There are people (including some who are certain that William Shakespeare of Stratford wrote the plays attributed to him) who believe that the character Polonius in “Hamlet,” based, at least in part, on William Cecil, Lord Burghley.  There are some reasonable arguments to be made on both sides of this issue.  What is not reasonable is the argument that the author of “Hamlet” must necessarily have had access to a copy of the precepts that William Cecil, Lord Burghley, wrote to his son Robert.  They claim that the speech the Polonius delivers to his son Laertes in “Hamlet” is so remarkably similar to the precepts Lord Burghley gave to his son Robert that only someone with access to a copy of Burghley’s precepts could have written “Hamlet.” 

Ben Jonson

BenBen Jonson wrote a famous and extensive verse introduction to the Preface to Shakespeare's First Folio. It wasn't the first compliment he paid to Will. That appeared in the First Folio of his own work. Jonson supervised the publication of the first collection of his own plays and if Will had taken the same trouble there would be no sites like this. There's no authorship debate about who wrote Jonson's plays.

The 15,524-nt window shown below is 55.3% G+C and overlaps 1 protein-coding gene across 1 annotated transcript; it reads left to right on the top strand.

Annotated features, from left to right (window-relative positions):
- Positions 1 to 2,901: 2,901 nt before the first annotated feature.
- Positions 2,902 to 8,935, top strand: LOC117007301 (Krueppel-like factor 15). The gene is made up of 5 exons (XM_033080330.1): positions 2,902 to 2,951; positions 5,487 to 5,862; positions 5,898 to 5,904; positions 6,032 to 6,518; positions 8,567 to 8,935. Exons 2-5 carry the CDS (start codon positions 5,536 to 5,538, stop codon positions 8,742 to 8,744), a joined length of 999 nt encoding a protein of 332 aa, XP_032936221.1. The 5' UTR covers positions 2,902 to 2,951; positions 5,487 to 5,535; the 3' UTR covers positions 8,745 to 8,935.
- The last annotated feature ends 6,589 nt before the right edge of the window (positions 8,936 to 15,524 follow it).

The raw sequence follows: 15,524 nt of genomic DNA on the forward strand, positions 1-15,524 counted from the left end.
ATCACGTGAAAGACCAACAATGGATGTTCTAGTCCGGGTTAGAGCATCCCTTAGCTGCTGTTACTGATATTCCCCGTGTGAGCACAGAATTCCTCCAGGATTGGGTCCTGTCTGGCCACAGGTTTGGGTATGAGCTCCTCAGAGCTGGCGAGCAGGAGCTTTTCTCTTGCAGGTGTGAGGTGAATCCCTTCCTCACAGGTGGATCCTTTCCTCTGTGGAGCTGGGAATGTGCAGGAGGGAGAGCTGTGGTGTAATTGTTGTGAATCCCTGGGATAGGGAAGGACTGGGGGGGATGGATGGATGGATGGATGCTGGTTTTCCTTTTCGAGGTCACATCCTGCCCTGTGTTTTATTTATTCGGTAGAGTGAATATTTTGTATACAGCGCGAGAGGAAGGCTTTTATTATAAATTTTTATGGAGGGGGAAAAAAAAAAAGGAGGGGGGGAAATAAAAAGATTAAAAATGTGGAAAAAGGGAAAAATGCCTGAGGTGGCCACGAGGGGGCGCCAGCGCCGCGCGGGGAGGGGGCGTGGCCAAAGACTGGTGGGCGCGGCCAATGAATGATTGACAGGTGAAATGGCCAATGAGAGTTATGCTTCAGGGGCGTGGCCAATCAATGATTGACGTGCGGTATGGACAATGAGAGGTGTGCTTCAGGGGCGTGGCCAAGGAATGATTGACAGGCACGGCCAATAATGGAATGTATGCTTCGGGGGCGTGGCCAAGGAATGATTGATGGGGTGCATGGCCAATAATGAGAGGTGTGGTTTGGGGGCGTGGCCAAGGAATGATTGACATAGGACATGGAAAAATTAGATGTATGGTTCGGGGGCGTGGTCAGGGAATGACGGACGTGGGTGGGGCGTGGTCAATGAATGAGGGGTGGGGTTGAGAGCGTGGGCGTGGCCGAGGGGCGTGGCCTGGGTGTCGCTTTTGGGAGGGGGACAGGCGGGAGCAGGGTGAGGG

In his collected work, Jonson lists Will Shakespeare as one of eight 'principal comedians' and again as one of eight 'principal tragedians'. This can not be Oxford.

Drink to me

BJWhile they were both alive, Ben Jonson clearly felt a sense of rivalry with his fellow playwright. As an artist, Will not only outsold him at the box office but quite clearly had the better turn of phrase. It must have been irritating. So while the competition between the dramatists is active, we find Ben sniping at Will's lack of education, his poor geography and choice of subjects until Will pre-deceases him in 1616. Later that year, having spent months in its compilation, Ben supervised the publication of the first collection of his own plays. If only Will had taken the same trouble there would be no sites like this. 

Two Noble Kinsmen